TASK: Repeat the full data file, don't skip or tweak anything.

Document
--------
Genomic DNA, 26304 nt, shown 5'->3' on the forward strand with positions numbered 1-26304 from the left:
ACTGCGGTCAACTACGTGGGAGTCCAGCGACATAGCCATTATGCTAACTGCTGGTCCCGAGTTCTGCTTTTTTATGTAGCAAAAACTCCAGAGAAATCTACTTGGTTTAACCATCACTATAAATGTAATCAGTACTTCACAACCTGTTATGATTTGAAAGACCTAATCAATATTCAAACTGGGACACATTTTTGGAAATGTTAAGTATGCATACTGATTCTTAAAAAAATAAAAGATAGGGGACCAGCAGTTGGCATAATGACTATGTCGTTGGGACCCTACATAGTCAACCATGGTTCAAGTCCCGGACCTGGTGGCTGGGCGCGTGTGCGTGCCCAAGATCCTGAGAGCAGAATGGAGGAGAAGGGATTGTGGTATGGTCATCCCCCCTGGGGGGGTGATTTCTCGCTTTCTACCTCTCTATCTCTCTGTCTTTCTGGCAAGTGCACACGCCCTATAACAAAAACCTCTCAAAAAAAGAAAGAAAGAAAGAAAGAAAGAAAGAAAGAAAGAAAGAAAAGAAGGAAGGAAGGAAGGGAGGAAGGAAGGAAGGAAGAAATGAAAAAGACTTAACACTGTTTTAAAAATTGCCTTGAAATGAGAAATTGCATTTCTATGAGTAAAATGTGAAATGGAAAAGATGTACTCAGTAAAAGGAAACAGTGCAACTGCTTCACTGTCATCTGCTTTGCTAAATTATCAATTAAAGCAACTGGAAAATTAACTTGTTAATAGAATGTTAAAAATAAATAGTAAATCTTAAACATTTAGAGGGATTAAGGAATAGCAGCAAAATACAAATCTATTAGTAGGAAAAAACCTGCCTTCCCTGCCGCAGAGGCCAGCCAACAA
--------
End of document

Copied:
Genomic DNA, 26304 nt, shown 5'->3' on the forward strand with positions numbered 1-26304 from the left:
ACTGCGGTCAACTACGTGGGAGTCCAGCGACATAGCCATTATGCTAACTGCTGGTCCCGAGTTCTGCTTTTTTATGTAGCAAAAACTCCAGAGAAATCTACTTGGTTTAACCATCACTATAAATGTAATCAGTACTTCACAACCTGTTATGATTTGAAAGACCTAATCAATATTCAAACTGGGACACATTTTTGGAAATGTTAAGTATGCATACTGATTCTTAAAAAAATAAAAGATAGGGGACCAGCAGTTGGCATAATGACTATGTCGTTGGGACCCTACATAGTCAACCATGGTTCAAGTCCCGGACCTGGTGGCTGGGCGCGTGTGCGTGCCCAAGATCCTGAGAGCAGAATGGAGGAGAAGGGATTGTGGTATGGTCATCCCCCCTGGGGGGGTGATTTCTCGCTTTCTACCTCTCTATCTCTCTGTCTTTCTGGCAAGTGCACACGCCCTATAACAAAAACCTCTCAAAAAAAGAAAGAAAGAAAGAAAGAAAGAAAGAAAGAAAGAAAGAAAAGAAGGAAGGAAGGAAGGGAGGAAGGAAGGAAGGAAGAAATGAAAAAGACTTAACACTGTTTTAAAAATTGCCTTGAAATGAGAAATTGCATTTCTATGAGTAAAATGTGAAATGGAAAAGATGTACTCAGTAAAAGGAAACAGTGCAACTGCTTCACTGTCATCTGCTTTGCTAAATTATCAATTAAAGCAACTGGAAAATTAACTTGTTAATAGAATGTTAAAAATAAATAGTAAATCTTAAACATTTAGAGGGATTAAGGAATAGCAGCAAAATACAAATCTATTAGTAGGAAAAAACCTGCCTTCCCTGCCGCAGAGGCCAGCCAACAA